Tag: learning through play

Observing (And Learning!) About The World Around Us

Red Room children use magnifying glasses to closely observe the parts of a flower.

The changing of seasons helps children embark on a learning adventure by employing their five senses. From the Red Room (2s) to the Junior Kindergarten (4s/5s), the children in every classroom are asked questions about what they see, feel, hear, smell, and taste when introducing a new season.

At our 86th Street location, some classes have started learning about the caterpillar-to-butterfly life cycle! Here, a child observes the caterpillars, as well as a life cycle chart.

Now that the spring season has arrived, the students are applying their senses to learn about what changes have occurred. How does the weather feel when you go outside? Do you need a heavy coat, or a light jacket? What do the trees look like? Are there leaves on the trees? What else do you see (flowers, animals, green grass)? What do you hear when you are outside (i.e. birds chirping)? Thinking about, and utilizing, the five senses helps children make connections between the world around them and the themes that they are learning about in the classroom.

In the Green Room, students observe the life cycle of plants by using a special translucent container. This way, the changes underneath the soil’s surface, such as the forming of roots, can be seen.

The next time you are out and about with your child, be sure to ask them some questions about what they are seeing, hearing, feeling, smelling, and tasting. It will open up a world of learning, as well as provide a prompt for meaningful conversation!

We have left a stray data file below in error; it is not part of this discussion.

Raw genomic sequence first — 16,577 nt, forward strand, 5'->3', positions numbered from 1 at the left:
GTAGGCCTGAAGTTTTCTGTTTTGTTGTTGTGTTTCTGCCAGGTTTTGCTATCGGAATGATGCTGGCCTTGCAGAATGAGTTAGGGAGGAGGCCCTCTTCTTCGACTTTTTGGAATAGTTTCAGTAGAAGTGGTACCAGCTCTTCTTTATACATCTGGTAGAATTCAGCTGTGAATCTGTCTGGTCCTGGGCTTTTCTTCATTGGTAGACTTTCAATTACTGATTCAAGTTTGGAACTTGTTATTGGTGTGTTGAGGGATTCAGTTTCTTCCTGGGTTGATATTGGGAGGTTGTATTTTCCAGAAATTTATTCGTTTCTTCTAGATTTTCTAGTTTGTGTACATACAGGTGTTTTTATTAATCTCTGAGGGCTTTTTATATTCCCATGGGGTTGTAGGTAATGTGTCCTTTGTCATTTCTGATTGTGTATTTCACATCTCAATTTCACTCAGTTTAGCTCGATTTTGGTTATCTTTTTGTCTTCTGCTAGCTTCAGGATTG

Want to learn more about The International Preschools? Take a look inside an IPS classroom on our website.

Ready to join the IPS community? Apply online today!

How Toddlers (Two Year Olds) Learn About Fall: November Classroom Themes

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Children in 45 Creche (1.5s-2s) sat as a whole group to sing songs, using fall props such as pumpkins and leaves.

At The International Preschools, play-based learning is used to help students acquire a love of learning.  This week, we will take a look at how our youngest students in the Crèche (1.5-2-year olds) and Red Rooms (2-year olds) explore the season of fall via thematic units and play-based learning.

Children at 45th Street learn about the inside and outside of a pumpkin by observing its seeds. They also learned a new vocabulary word - jack o'lantern - which is a pumpkin that has a face!
45th Street children learned about the inside and outside of a pumpkin by observing its seeds. They also learned a new vocabulary word – jack o’lantern – which is a pumpkin that has a face!

Songs and books are an effective way to explore classroom themes and expose young children to new vocabulary. The classes at 76th Street used real pumpkins to act out the story of the “five little pumpkins.”  Here, the children practiced counting with correspondence and provided another visual cue for storytelling.  Some fall books that were read in the classrooms were Find a Pumpkin by Tad Hills, Five Little Pumpkins by Iris Von Rynback, Apples and Pumpkins by Anne Rockwell, and Clifford’s First Halloween by Norman Bridwell.

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Learning Through Play

“Play is often talked about as if it were a relief from serious learning.  But for children, play is serious learning.  Play is really the work of childhood.” – Fred Rogers, educator and Emmy-winning creator of the children’s show, Mister Rogers’ Neighborhood

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Learning math skills is fun and educational! Junior Kindergarten children play a game where they ultimately create a boy-girl (AB) pattern.

The idea of learning through play is a key principle here at The International Preschools. Our school mission states in part that “through play, we promote the cognitive, emotional, social and physical growth of each child in a nurturing atmosphere.” It is believed that, through this practice, children will learn the necessary social and cognitive skills that they will use throughout their lives.  How, you might ask, can these goals be accomplished?

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